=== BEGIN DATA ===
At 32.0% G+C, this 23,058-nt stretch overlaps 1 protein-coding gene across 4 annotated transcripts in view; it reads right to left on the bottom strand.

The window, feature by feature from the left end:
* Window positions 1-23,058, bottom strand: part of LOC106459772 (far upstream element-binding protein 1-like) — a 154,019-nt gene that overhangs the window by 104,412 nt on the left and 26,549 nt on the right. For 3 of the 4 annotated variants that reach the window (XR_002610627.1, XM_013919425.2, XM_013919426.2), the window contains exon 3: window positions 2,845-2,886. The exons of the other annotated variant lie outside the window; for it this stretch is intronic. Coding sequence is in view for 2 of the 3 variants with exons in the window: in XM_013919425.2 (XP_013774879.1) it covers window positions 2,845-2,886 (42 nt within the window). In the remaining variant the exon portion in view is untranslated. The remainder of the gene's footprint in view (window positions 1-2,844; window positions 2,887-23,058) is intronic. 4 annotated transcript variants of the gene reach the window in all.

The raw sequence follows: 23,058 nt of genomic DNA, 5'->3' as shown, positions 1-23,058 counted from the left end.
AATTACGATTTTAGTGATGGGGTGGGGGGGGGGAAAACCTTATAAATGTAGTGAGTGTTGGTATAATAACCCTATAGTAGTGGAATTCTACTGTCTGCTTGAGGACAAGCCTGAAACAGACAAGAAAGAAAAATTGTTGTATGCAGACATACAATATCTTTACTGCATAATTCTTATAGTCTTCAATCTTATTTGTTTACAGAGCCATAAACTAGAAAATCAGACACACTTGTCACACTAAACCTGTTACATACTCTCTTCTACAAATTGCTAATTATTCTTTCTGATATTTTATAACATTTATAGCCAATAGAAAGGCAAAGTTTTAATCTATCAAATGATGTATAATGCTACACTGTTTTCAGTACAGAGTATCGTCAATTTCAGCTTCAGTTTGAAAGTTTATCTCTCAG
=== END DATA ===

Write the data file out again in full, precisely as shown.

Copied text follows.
At 32.0% G+C, this 23,058-nt stretch overlaps 1 protein-coding gene across 4 annotated transcripts in view; it reads right to left on the bottom strand.

The window, feature by feature from the left end:
* Window positions 1-23,058, bottom strand: part of LOC106459772 (far upstream element-binding protein 1-like) — a 154,019-nt gene that overhangs the window by 104,412 nt on the left and 26,549 nt on the right. For 3 of the 4 annotated variants that reach the window (XR_002610627.1, XM_013919425.2, XM_013919426.2), the window contains exon 3: window positions 2,845-2,886. The exons of the other annotated variant lie outside the window; for it this stretch is intronic. Coding sequence is in view for 2 of the 3 variants with exons in the window: in XM_013919425.2 (XP_013774879.1) it covers window positions 2,845-2,886 (42 nt within the window). In the remaining variant the exon portion in view is untranslated. The remainder of the gene's footprint in view (window positions 1-2,844; window positions 2,887-23,058) is intronic. 4 annotated transcript variants of the gene reach the window in all.

The raw sequence follows: 23,058 nt of genomic DNA, 5'->3' as shown, positions 1-23,058 counted from the left end.
AATTACGATTTTAGTGATGGGGTGGGGGGGGGGAAAACCTTATAAATGTAGTGAGTGTTGGTATAATAACCCTATAGTAGTGGAATTCTACTGTCTGCTTGAGGACAAGCCTGAAACAGACAAGAAAGAAAAATTGTTGTATGCAGACATACAATATCTTTACTGCATAATTCTTATAGTCTTCAATCTTATTTGTTTACAGAGCCATAAACTAGAAAATCAGACACACTTGTCACACTAAACCTGTTACATACTCTCTTCTACAAATTGCTAATTATTCTTTCTGATATTTTATAACATTTATAGCCAATAGAAAGGCAAAGTTTTAATCTATCAAATGATGTATAATGCTACACTGTTTTCAGTACAGAGTATCGTCAATTTCAGCTTCAGTTTGAAAGTTTATCTCTCAG